Saturday, September 03, 2011

Time, heat, and origins

Ten things everyone should know about time. I really like the list overall, but #9 would better titled "aging can be reversed, in principle" (as opposed to what will happen in practice, which is very speculative).

I feel compelled to give a more substantive clarification of #8:

8. Complexity comes and goes. Other than creationists, most people have no trouble appreciating the difference between “orderly” (low entropy) and “complex.” Entropy increases, but complexity is ephemeral; it increases and decreases in complex ways, unsurprisingly enough. Part of the “job” of complex structures is to increase entropy, e.g. in the origin of life. But we’re far from having a complete understanding of this crucial phenomenon. (Talks by Mike Russell, Richard Lenski, Raissa D’Souza.)
Yes, there are complex very-low-entropy configurations (human bodies) and there are simple very-low-entropy configurations (perfect crystals). However, complexity and entropy are not completely orthogonal. The very-high-entropy configurations of the gas molecules in my apartment is better described as random than complex. What complexity it has, such as macroscopic airflow patterns ornamented with turbulence, is due to the configuration not having as a high an entropy as it could. If my apartment was a closed system, without electricity coming in to power the fans and the air conditioner, and without food coming in to keep the residents breathing and moving, then all these patterns would decay, leaving nothing but random microscopic motion. On a grander scale, the heat death of the universe really would be the death of us all.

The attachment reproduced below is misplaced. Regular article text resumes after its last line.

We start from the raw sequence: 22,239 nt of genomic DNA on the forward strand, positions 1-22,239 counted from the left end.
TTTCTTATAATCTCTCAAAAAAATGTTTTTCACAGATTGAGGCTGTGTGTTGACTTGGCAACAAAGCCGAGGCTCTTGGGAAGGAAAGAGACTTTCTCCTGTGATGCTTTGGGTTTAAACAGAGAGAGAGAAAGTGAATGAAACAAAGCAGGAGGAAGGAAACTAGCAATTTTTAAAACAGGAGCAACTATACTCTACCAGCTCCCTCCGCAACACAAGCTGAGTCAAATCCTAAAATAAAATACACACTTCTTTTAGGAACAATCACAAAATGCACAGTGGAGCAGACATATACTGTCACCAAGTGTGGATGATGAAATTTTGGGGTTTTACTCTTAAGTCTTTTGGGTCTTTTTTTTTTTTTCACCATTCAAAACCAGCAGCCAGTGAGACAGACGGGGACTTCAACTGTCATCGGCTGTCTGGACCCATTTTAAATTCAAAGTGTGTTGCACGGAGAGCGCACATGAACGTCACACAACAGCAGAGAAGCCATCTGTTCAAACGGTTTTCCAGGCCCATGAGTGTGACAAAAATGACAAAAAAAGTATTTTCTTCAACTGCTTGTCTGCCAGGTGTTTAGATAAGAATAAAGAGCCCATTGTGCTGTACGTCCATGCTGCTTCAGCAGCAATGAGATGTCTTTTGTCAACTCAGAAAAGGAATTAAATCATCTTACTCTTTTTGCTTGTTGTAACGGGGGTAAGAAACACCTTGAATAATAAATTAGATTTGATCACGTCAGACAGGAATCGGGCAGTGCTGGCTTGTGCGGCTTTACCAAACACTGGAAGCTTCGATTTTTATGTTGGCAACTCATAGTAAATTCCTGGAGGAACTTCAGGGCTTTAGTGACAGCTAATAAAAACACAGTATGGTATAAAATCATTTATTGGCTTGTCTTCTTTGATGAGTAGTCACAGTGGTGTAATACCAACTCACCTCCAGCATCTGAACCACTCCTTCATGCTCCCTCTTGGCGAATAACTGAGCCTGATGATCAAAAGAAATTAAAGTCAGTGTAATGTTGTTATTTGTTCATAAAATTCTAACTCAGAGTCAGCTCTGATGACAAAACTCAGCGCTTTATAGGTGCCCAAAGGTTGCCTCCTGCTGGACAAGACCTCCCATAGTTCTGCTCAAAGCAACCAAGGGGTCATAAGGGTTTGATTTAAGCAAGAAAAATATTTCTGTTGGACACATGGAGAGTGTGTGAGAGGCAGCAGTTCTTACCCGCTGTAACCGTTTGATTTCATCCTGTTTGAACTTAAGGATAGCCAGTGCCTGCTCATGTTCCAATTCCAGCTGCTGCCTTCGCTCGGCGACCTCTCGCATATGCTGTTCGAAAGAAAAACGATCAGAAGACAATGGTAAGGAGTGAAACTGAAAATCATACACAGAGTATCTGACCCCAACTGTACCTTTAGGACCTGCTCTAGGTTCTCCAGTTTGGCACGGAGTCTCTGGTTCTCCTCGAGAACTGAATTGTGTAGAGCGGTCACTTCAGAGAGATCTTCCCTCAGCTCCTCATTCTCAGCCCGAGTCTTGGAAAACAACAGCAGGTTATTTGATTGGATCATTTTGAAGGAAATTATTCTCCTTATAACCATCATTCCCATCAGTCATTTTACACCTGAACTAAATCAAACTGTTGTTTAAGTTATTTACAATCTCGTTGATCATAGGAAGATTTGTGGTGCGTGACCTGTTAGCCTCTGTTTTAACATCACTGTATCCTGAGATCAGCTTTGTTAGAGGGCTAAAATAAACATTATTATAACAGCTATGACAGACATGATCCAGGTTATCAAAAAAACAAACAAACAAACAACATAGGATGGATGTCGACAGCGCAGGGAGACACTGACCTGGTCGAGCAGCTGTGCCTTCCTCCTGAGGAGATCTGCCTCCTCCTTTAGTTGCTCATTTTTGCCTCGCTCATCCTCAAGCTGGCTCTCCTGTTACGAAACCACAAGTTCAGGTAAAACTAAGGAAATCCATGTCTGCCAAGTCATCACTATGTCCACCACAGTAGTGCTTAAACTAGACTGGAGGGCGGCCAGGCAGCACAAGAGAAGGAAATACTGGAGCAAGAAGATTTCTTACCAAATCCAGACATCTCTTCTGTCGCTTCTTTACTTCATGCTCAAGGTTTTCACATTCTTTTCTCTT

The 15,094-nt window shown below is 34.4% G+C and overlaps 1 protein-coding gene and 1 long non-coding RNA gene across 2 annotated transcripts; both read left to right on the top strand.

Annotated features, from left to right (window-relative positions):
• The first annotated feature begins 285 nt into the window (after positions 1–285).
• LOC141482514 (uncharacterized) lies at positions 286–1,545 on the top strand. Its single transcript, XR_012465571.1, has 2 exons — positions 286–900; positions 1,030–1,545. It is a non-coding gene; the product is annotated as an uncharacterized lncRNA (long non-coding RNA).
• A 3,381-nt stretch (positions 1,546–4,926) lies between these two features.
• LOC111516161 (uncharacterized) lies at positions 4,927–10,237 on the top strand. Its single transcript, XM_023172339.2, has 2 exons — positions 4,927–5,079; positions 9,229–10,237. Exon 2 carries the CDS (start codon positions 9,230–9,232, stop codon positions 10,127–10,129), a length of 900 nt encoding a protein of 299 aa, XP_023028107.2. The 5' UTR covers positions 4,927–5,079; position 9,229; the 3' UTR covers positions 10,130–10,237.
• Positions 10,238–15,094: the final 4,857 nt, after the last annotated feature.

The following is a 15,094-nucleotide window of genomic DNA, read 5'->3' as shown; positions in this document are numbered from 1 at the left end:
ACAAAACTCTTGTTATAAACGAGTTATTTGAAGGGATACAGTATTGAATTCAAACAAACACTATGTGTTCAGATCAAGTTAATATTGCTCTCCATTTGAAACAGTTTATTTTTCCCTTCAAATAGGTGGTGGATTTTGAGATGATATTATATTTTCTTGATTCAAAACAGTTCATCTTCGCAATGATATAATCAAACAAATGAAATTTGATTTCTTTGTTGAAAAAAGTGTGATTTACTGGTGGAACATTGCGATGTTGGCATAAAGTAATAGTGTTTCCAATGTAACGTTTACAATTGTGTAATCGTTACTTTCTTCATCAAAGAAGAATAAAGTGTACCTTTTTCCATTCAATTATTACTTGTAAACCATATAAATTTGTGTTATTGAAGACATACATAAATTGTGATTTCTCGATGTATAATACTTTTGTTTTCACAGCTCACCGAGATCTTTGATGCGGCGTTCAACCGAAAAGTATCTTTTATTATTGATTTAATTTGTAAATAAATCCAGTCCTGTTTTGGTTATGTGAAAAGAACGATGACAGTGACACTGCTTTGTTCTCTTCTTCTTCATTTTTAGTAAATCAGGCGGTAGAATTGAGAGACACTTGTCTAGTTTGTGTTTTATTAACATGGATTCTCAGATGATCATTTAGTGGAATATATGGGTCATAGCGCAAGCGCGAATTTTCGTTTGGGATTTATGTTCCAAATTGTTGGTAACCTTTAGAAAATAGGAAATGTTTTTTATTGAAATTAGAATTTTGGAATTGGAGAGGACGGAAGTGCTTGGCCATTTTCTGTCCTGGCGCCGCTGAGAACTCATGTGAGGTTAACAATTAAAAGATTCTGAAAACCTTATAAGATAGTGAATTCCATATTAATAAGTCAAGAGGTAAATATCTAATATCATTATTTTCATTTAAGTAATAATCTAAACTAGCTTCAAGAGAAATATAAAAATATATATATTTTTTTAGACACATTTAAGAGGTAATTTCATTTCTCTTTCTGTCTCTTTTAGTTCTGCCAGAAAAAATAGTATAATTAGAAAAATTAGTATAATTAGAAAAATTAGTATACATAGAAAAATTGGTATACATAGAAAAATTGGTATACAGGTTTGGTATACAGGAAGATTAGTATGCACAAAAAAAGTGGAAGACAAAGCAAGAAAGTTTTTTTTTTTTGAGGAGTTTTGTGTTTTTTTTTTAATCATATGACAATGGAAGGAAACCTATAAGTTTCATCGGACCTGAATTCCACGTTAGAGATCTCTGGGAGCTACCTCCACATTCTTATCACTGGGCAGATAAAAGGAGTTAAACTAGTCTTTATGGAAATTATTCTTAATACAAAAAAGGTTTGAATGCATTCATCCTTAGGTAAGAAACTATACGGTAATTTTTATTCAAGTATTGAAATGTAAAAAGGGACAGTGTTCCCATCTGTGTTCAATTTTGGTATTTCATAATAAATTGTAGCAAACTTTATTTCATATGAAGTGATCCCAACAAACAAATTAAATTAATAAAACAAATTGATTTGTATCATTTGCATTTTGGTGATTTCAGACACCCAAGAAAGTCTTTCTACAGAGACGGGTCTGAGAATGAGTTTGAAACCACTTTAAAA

Evolution is consistent with the second law of thermodynamics because living organisms are not closed systems; they use energy to pump out their entropy into their surroundings. The author, in #9, makes exactly this point using the example of refrigerators, which take in energy and use it to pump entropy from the food inside them into the air outside them. (If evolution wasn't consistent with the second law, then, given the quality of the evidence for evolution, the better inference might be that the second law is wrong, not that the theory of evolution is wrong.)

In the context of the origin of life, "complexity comes" is actually a very bold scientific hypothesis. The second law is consistent with the earth transitioning from lifeless to full of life, but so far all estimates of the probability of such a transition are highly speculative. Even if we knew the probability, I don't think it would settle the question of our ultimate origin. If life is probable, a theist would say that God made the universe conducive to life. If life is improbable, an athesist would say that say that we're in one of the lucky universes.


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